• organising focus group or small-group meetings where members of the stakeholder constituency can attend meetings with the ad hoc committee and its advisers. These meetings can be used to provide the stakeholder constituency with an overview of the ongoing discussions that the ad hoc committee has been having with the company. The ad hoc committee can also use such meetings to collate views from the stakeholder constituency to take into account in its negotiations with the company;
  • regular updates on discussions with the company that the ad hoc committee can prepare in the form of an email to the stakeholders who have signed up for such updates; and
  • updates that the company and the ad hoc committee may issue jointly to the stakeholder constituency via a release on the relevant stock exchange announcement platform (e.g., SGXNet), the company’s website or in the form of a press release. In the course of the Hyflux Ltd restructuring, the company worked with the ad hoc committee for junior securities holders on FAQs to be posted on the company website explaining developments in the restructuring, voting instructions as well as the nuances of the proposals that had been made.


Ultimately, there are many benefits of having a well-informed and well-advised ad hoc committee, both to the stakeholder constituency that the ad hoc committee represents and the company.

To reap those benefits, however, the company will need to ensure that an appropriately constituted ad hoc committee is formed early in the restructuring process, and the committee is provided with adequate support to fulfil the functions it is has the potential to carry out.

[1] Smitha Menon is a partner, Clayton Chong is a senior associate and Muhammed Ismail Noordin is an associate at WongPartnership LLP.

[2] ‘Impact Of The Covid-19 Pandemic On The Singapore Economy,’ feature article at pp. 36–44 in the Economic Survey of Singapore First Quarter 2020, Ministry of Trade and Industry, May 2020, (available at:­-First-Quarter-2020/FullReport_1Q20.pdf).

[3] Macroeconomic Review, Volume XIX, Monetary Authority of Singapore, 1 April 2020, ISSN 0219-8908, at page 21 (accessible at:

[4] Press release titled ‘MTI Downgrades 2020 GDP Growth Forecast to “-7.0 to -4.0 Per Cent”’, Ministry of Trade and Industry Singapore, press release, 26 May 2020 (available at:

[5] ‘Debt-ridden oil trader Hin Leong wants to hand control to PwC; Sembcorp unit cancels gasoil deal’, The Straits Times, 23 April 2020 (available at:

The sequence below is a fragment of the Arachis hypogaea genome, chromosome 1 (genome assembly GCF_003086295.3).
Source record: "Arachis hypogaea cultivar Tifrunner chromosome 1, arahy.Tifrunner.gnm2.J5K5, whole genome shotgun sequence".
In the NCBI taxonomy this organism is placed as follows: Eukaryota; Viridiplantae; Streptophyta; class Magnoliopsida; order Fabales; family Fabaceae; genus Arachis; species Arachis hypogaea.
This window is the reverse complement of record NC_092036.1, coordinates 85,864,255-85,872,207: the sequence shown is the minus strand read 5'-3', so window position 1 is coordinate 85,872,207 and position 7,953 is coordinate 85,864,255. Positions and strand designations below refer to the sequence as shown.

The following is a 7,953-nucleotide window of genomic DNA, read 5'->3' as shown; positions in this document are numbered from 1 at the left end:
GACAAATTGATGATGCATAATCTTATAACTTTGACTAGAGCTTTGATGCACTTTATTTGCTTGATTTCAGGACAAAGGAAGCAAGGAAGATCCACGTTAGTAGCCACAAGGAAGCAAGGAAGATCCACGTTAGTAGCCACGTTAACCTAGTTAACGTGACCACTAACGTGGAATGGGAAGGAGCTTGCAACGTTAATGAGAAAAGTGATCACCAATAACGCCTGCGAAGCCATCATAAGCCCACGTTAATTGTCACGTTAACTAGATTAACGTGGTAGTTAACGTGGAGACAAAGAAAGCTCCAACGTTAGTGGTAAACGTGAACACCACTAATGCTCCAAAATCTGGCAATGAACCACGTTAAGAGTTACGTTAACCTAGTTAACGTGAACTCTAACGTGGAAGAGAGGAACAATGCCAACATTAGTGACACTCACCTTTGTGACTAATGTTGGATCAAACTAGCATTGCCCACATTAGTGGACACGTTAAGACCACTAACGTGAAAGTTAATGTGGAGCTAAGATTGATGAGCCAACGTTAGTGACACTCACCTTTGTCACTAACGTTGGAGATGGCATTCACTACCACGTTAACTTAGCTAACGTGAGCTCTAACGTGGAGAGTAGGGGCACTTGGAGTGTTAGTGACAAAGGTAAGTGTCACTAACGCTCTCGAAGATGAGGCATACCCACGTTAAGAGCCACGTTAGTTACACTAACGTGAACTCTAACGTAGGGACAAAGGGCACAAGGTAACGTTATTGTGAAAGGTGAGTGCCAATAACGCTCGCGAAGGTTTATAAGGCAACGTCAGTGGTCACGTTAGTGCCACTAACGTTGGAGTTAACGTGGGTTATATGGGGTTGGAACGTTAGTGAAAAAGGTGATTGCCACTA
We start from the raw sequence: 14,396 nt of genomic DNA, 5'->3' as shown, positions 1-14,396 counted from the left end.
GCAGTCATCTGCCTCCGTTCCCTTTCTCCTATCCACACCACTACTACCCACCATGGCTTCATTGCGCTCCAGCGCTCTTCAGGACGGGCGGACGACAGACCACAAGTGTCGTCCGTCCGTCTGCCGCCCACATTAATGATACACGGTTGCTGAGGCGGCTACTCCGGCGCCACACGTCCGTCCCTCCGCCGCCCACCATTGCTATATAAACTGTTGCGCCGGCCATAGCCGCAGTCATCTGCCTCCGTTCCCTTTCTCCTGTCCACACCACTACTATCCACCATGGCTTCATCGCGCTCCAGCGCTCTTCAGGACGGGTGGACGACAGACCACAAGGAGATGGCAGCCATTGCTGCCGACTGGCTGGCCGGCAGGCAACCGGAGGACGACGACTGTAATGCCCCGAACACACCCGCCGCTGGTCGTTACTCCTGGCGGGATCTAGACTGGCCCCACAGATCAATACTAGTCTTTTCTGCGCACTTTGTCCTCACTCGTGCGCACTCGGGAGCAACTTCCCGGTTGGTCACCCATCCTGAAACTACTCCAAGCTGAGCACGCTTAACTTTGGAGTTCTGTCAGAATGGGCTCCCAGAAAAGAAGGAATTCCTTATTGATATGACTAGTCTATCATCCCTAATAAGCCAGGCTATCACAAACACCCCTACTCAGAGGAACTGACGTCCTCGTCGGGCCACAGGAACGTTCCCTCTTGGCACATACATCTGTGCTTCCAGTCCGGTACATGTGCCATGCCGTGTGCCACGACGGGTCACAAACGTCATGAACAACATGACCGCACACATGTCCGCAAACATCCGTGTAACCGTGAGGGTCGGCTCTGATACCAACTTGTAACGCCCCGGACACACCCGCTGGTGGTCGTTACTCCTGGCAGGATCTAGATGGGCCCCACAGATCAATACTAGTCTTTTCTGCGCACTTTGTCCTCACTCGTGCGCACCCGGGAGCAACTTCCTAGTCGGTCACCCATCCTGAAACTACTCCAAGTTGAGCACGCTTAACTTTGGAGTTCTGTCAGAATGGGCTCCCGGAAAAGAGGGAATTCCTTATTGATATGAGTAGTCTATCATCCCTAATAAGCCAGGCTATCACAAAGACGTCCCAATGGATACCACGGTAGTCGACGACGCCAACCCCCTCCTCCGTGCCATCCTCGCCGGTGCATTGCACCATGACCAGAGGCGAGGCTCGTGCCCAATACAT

[6] The rate of non-performing bank loans saw a mild increase from 2.01 per cent in the fourth quarter of 2019 to 2.2 per cent in the first quarter of 2020, with the rise largely attributable to an increase in non-performing loans among general commercial banking loans: see Monthly Statistical Bulletin (Money and Banking), Monetary Authority of Singapore (available at:

[7] Asimacopoulos and Zeng, ‘The role and purpose of an ad hoc committee from the debtor’s perspective’ in The Art of the Ad Hoc (Morris, Peck and Van de Graff eds, 2017) at p. 10.

[8] id.

[9] id.

[10] This is sometimes done with the assistance of investor advocate groups: see e.g., ‘SIAS sets up informal steering committees for Hyflux noteholders’, The Business Times, 29 August 2018 (available at:

[11] See statement issued by the committee of holders of bonds issued by Ezion Holdings Limited on 3 November 2017 in support of the restructuring proposal (accessible at

[12] Howard, ‘Managing the relationships between members’ in The Art of the Ad Hoc (Morris, Peck and Van de Graff eds, 2017) at pp. 43–46.

[13] Tan Yok Koon v. Tan Choo Suan [2017] 1 SLR 654 at [192]–[194] and [205]–[206].

[14] Howard, ‘Managing the relationships between members’ in The Art of the Ad Hoc (Morris, Peck and Van de Graff eds, 2017) at p. 46.

[15] Sum and Cox, ‘Contracting with an ad hoc committee’ in The Art of the Ad Hoc (Morris, Peck and Van de Graff eds, 2017) at pp. 81–83.

[16] This list is specified in Section 64(6) of the IRDA as a non-exhaustive and non-prescriptive list of information that the court may require the company to provide when granting a moratorium under Section 64(1) of the IRDA.

[17] The Singapore High Court has referenced the value of insolvency mediators in developing restructuring plans: see Re IM Skaugen SE [2019] 3 SLR 979 at [93]–[94].

[18] See Sections 67 and 101 of the IRDA, for rescue financing that can be implemented through a scheme of arrangement and judicial management respectively.

[19] Re Attilan Group Ltd [2017] SGHC 283 at [61].

[20] See orders of court made in HC/SUM 1993/2020 to HC/SUM 1995/2020 in HC/OS 107/2020 to HC/OS 109/2020, where the court upheld the company’s position that a single member class is allowed where an application of the dissimilarity principle required that creditor to be classed separately. For details on dissimilarity principle, see UDL Argos Engineering & Heavy Industries Co Ltd v. Li Oi Lin [2001] 3 HKLRD 634 at [27], cited with approval in The Royal Bank of Scotland NV (formerly known as ABN Amro Bank NV) v. TT International Ltd [2012] 2 SLR 213 at [130].